Date of Thesis

Spring 2019


Bile salts are naturally occurring steroidal compounds that are synthesized in the liver and secreted into the gastrointestinal tract to assist in emulsifying lipids in food. Bile salts have also been used in analytical chemistry as chiral selectors, but the structural dynamics of bile salts remains elusive. Above a certain concentration, the critical micelle concentration (CMC), bile salt monomers aggregate to form micelles, and some bile salt micelles have the ability to discriminate between chiral isomers. The Strein/Rovnyak group has investigated this chiral selection mechanism with various bile acids, including deoxycholic acid (DCA) and chenodeoxycholic acid (CDCA) and have discovered that the presence of a C12 hydroxyl group is required for chiral selection. To study the importance of this C12 hydroxyl group, a 4-step synthesis of novel bile acid 12-methoxy deoxycholic acid (12-moDCA) was carried out with a 52.7% overall yield to support analytical work on the chiral recognition mechanism of 12-moDCA micelles. A chiral probe molecule,1,1’-binaphthyl-2,2’-diyl hydrogen phosphate (BNDHP) was used in these experiments to reveal chiral selectivity in 12-moDC micelles. Through analysis using micellar electrokinetic capillary chromatography (MEKC) and nuclear Overhauser effect spectroscopy (NOESY), 12-moDCA micelles were found to discriminate BNDHP enantiomers, indicating that a hydrogen bond donor at C12 is not necessary in forming a micelle with chiral recognition abilities.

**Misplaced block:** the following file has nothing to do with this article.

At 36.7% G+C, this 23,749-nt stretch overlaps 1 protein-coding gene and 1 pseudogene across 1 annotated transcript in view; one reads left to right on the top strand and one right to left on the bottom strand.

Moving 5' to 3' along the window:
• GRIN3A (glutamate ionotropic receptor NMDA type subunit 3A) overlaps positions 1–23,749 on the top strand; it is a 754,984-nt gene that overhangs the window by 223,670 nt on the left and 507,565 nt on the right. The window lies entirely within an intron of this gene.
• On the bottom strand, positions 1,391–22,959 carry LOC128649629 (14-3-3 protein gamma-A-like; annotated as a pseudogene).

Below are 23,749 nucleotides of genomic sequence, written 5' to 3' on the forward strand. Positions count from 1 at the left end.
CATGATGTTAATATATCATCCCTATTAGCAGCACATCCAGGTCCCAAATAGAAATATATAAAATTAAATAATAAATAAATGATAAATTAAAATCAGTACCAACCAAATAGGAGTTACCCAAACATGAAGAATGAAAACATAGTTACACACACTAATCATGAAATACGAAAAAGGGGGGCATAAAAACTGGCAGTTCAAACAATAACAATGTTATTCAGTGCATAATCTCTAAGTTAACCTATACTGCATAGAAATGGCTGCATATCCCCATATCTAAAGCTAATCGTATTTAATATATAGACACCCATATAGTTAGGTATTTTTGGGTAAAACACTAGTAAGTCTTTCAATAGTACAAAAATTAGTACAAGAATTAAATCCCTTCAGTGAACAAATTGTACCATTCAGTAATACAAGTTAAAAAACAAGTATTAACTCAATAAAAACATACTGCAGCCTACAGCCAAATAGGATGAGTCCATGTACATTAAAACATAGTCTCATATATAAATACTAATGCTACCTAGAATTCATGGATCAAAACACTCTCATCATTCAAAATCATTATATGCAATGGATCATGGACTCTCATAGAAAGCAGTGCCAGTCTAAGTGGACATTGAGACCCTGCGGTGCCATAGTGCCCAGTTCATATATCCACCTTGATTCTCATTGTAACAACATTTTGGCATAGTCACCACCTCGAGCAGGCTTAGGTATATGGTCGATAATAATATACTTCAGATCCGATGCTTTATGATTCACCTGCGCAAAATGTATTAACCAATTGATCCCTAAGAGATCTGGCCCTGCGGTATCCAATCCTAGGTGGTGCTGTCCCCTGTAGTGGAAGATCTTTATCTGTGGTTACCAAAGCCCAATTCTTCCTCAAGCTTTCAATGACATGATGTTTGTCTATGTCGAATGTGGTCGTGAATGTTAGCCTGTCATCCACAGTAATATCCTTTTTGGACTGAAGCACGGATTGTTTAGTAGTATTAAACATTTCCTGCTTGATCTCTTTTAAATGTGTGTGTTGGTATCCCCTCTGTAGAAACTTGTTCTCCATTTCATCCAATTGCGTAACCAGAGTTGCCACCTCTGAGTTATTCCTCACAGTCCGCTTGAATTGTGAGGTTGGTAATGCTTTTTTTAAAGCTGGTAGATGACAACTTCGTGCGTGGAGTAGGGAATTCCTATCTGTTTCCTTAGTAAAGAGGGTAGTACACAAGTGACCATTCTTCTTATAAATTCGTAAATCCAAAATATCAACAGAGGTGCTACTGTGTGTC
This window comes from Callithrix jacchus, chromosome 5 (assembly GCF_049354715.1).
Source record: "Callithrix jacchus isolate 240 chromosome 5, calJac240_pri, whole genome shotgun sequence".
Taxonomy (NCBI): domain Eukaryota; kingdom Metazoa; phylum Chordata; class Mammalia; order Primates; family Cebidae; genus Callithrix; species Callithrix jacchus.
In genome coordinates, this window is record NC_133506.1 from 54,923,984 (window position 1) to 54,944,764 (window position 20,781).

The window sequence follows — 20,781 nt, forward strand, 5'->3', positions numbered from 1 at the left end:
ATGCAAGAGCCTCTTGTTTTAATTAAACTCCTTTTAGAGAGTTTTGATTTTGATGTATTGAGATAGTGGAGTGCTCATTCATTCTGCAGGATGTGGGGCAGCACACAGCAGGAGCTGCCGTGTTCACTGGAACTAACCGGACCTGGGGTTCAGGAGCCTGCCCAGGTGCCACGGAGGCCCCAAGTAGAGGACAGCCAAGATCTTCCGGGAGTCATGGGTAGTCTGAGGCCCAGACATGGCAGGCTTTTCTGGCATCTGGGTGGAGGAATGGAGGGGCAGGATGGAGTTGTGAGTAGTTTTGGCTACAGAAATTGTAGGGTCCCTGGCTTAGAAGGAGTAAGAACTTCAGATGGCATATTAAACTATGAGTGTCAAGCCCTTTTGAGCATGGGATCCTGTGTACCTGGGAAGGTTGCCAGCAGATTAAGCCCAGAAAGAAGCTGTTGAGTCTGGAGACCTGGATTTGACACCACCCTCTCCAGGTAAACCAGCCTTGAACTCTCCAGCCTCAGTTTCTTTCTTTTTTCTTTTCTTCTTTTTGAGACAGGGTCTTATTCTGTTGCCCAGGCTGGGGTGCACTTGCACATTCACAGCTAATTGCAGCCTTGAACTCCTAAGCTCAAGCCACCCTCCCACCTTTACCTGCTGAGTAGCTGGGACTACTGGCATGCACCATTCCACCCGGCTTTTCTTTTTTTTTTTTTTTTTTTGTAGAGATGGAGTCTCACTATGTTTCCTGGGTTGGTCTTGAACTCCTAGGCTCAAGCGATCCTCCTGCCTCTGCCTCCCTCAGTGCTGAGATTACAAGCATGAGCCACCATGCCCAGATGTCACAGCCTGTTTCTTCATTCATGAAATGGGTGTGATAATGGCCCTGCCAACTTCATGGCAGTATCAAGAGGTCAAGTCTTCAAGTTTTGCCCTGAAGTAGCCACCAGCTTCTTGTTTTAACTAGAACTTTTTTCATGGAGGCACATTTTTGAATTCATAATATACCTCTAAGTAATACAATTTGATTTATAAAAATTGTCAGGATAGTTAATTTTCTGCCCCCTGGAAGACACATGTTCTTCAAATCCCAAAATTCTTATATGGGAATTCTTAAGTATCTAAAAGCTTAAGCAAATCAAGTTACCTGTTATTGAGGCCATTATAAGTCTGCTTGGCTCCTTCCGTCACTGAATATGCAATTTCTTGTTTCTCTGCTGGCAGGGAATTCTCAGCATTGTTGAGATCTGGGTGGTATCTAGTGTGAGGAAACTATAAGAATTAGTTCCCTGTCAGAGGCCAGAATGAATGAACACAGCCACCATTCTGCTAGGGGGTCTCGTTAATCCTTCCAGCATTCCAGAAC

Another structural feature on bile salts that has proven significant is the length and composition of the C17 side chain. Previous studies with taurodeoxycholic acid (TDCA), a bile acid with an elongated and functionalized C17 chain, has shown improved chiral recognition abilities over DCA, which has a shorter C17 chain. To study this, glyco-conjugates of DCA, cholic acid (CA) and 12-moDCA were synthesized to elongate and functionalize the C17 chain of these bile acids. MEKC and various 1D and 2D nuclear magnetic resonance (NMR) data show that the C17 side chain interacts differently with (R)- vs. (S)-BNDHP while glyco-conjugated micelles form at lower CMCs, suggesting that the elongated C17 chain helps to drive micelle formation and chiral recognition.


Synthesis, Bile Salts, Chiral Separations, Capillary Electrophoresis, Nuclear Magnetic Resonance

Access Type

Honors Thesis (Bucknell Access Only)

Degree Type

Bachelor of Science


Cell Biology/Biochemistry

First Advisor

Michael R. Krout

Second Advisor

Timothy G. Strein

Third Advisor

David S. Rovnyak